My name is Sohail Thaker and I have just completed my first year as a student of Iaido under Sensei Chris Gilham. Last Tuesday a number of us were asked by Sensei to perform Tsuka Ate (#4), and after a few instructions we were to focus on improving our timing of the kata. As I turned to perform the thrust that starts with the back of the blade across my chest I managed to snag the sword tip at my shoulder and nearly tear my Gi. The following notes were written the next day as I thought about what had happened and what it meant to me. I emailed these notes to Sensei.
My thoughts on my "failed" attempt with Tsuka Ate
What was I thinking? Sensei had asked that we focus on the timing, more Jo-Ha-Kyu with the kata. I tried to follow this and ended up catching the sword tip in my Gi. The rest of the kata fell apart as I let the failure affect me. I tried to complete the kata but found that I dwelled on the mistake and the fact that I had nearly stabbed myself. By the time I got to Noto I had completely lost my Zanshin and could just about get the sword back in the saya.
Sensei was kind and told me that this happens and I understand that this is part of the learning process. So given this, why do I feel so thrown off today?
Why would I attempt to harm myself? Why would I make such a big mistake when my Sensei is watching? Was I so in my ego that all connection with the sword was lost? This feels like it has a ring of truth to it…
was my ego looking for? Approval.
Approval from Sensei.
Approval from the senior Iaidoka that were also practicing the kata.
Approval from myself - my ego wanted to feel the pride of doing things "right".
Once again approval addiction shows up in my life - and this time it could have had physical consequences. So I search for the lesson from this experience, how can I do things better so that the lesson is received?
I remind myself that I practice Iaido to be a better person. I practice Iaido not for Sensei, not for my wife, my mum, my dad, my kids, but for me. I started this journey because I found a practice that sang to my soul. It teaches me to be present and to realize that when I am lost in ego or in my mind, there are consequences.
So the lesson has value, and fortunately I am not physically hurt. I choose to admit my mistakes, forgive myself for being in my ego and my approval addiction, and then rededicate to following the essence of the teachings of Iaido. The katas are way of communicating between my body, my mind, and my soul. When all are aligned there is bliss, the beautiful feeling of true congruence with the universe, the place of absolute presence and no-mind. There is no separation.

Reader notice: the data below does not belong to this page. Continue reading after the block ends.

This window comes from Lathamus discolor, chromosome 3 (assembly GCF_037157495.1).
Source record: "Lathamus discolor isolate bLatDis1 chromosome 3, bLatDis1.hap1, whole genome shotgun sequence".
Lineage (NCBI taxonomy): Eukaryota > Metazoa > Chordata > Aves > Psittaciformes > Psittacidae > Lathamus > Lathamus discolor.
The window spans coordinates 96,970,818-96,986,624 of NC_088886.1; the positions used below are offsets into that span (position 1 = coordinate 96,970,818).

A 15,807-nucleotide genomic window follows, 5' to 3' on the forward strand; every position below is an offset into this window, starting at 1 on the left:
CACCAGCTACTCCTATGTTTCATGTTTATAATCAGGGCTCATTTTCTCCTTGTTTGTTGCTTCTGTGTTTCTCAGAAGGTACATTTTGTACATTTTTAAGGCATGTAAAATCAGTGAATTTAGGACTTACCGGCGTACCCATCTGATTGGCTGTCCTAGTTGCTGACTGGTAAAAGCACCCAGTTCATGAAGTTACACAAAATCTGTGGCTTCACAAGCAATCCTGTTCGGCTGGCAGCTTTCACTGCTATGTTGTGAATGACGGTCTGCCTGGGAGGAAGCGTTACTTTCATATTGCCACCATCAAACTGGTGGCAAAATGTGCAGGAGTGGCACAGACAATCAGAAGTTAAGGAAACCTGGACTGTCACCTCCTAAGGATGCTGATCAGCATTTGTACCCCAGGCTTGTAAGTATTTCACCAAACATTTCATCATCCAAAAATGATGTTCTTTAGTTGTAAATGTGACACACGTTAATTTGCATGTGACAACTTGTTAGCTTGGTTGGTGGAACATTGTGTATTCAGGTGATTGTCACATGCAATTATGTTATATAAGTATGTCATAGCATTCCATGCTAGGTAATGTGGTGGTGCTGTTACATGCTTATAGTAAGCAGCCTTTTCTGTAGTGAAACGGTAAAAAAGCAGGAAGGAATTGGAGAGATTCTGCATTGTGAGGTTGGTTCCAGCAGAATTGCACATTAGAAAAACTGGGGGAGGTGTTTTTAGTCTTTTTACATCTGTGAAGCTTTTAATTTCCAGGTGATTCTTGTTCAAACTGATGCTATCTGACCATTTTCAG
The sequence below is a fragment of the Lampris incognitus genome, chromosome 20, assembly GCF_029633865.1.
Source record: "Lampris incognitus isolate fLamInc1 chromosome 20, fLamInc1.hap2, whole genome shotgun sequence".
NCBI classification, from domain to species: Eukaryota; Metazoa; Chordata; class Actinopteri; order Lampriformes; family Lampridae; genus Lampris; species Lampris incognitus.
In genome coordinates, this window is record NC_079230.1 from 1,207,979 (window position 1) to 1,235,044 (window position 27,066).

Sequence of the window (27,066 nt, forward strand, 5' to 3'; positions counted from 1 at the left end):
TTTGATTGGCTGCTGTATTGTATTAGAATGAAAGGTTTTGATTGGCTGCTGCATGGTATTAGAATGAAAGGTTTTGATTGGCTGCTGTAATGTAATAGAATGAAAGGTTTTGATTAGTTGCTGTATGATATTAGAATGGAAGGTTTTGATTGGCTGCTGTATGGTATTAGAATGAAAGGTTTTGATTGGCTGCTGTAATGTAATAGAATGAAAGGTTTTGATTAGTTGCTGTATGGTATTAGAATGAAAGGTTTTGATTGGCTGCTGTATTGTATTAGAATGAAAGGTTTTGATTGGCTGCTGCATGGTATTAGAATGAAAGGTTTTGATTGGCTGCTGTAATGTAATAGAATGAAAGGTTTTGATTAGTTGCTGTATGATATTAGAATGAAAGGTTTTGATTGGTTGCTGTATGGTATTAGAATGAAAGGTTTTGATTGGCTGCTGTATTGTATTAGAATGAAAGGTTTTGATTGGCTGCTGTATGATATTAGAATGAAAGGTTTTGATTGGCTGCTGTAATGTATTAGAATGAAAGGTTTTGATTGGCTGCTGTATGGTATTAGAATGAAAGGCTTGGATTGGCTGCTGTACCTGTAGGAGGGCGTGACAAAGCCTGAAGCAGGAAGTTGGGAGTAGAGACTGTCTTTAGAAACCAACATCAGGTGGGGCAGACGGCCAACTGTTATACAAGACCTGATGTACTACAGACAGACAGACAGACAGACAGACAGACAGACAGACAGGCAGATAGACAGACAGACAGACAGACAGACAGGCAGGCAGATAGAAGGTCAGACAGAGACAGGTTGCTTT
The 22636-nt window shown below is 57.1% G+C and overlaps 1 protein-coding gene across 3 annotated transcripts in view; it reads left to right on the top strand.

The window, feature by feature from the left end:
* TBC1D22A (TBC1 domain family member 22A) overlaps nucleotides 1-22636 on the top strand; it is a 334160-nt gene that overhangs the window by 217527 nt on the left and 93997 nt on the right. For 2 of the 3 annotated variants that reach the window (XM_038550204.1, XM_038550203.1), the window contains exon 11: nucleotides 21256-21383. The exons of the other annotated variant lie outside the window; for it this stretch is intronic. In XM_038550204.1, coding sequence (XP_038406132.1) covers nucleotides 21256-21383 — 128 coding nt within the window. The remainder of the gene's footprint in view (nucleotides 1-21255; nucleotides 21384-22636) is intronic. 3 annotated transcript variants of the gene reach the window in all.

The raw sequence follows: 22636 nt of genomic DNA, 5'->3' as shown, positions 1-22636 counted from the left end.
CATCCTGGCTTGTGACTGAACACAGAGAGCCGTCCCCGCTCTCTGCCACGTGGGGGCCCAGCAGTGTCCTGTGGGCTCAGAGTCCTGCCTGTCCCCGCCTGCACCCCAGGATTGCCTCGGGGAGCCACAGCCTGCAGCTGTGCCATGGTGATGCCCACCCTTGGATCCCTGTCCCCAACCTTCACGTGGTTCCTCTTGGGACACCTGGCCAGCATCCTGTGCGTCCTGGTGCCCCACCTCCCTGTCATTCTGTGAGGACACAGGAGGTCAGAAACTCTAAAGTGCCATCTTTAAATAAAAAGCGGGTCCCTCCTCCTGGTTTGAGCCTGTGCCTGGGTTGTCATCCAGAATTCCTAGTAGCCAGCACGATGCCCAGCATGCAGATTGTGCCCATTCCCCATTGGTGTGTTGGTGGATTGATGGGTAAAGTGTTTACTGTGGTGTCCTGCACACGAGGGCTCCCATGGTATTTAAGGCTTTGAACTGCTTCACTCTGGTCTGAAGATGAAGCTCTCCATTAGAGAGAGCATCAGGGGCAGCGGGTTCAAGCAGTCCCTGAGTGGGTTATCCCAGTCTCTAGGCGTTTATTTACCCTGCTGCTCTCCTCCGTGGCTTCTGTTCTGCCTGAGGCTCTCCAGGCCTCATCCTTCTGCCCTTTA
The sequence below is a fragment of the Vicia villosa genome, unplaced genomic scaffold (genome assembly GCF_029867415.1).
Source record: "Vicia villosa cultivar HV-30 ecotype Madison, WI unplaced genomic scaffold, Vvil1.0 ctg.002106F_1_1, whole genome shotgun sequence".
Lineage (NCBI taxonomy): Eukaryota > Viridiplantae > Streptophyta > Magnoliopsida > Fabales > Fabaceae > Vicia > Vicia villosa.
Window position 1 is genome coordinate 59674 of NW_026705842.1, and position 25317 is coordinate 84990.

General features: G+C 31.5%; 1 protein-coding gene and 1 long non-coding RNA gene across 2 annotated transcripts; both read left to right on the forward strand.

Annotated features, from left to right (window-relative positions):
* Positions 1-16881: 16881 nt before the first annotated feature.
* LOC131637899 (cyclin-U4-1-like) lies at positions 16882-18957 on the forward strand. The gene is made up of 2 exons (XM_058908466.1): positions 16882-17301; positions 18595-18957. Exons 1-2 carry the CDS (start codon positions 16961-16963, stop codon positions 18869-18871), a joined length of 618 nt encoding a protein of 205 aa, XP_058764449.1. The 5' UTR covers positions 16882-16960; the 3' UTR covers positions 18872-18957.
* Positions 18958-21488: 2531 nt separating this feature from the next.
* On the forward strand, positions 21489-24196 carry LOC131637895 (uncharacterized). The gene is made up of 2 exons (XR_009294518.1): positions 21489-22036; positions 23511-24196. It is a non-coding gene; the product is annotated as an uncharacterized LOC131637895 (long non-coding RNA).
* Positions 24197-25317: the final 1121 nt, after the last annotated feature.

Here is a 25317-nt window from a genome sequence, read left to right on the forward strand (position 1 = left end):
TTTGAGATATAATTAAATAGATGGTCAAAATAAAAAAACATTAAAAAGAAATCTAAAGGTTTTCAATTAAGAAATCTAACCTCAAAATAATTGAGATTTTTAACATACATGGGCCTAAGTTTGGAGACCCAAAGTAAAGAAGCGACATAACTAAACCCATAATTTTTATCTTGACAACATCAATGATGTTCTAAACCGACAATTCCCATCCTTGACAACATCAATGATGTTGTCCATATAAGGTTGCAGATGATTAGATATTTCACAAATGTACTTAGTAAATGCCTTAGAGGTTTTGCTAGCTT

So "mistakes" are simply a message that these three things are not aligned and that more practice, more humility, and more patience is required. This cannot be forced, it must be invited. Beating myself up or finding excuses changes nothing. The ego must be asked to step aside for the learning to take place.
a more practical level, losing my Zanshin when a mistake occurs,
compounds the mistake. I see now why we are encouraged to not
show any emotions when such mistakes occur. Once committed to the
kata one should complete it, regardless of the errors. My
tendency is to admit the mistake immediately, but if I was really
fighting for my life, the time for admittance and learning is later,
not during the kata. The time for being contemplative is not
during the battle. From this experience I can trust that I will
not miss the opportunity to analyze my errors and do my best to learn
from them - later, in a calmer space rather than in the heat of the
That feels better - I can now get on with my day, realizing that my soul is feeling lighter as my ego has relaxed through this process of self analysis. I guess there was purpose to the "mistake" and I am now glad that it occurred.
The thoughts in your writing are what make you successful: mistakes as treasures or acquisitions for growth and new learning.
sharing Sohail. You are quite right about removing the separation -
letting go of ego, of the thought of letting go of ego - of everything
in order to simply be ‘no – mind’. We shall struggle on with this
I also believe that the power of the relationships within the dojo has a place in the mind set of training. There is strength in seeking approval from those who have gone before. Like you said, dependence on this is not healthy, but affirmation through confirmation is human, and we all need this. One may become a Master Swordsman – a Meijin, and one is always a student, in addition to Master. For us real beginners, the importance of the process of training with a teacher can not be emphasized enough. Self-reliance is fine, but true independence is not -- no person lives healthily without others supporting them in some way. I believe this is true in iaido. Perhaps for the samurai in the heat of battle this may have been different, but for us, I think it’s important to understand the larger importance of the way of life we create through our relationships within the dojo.
Cheers friend and great student.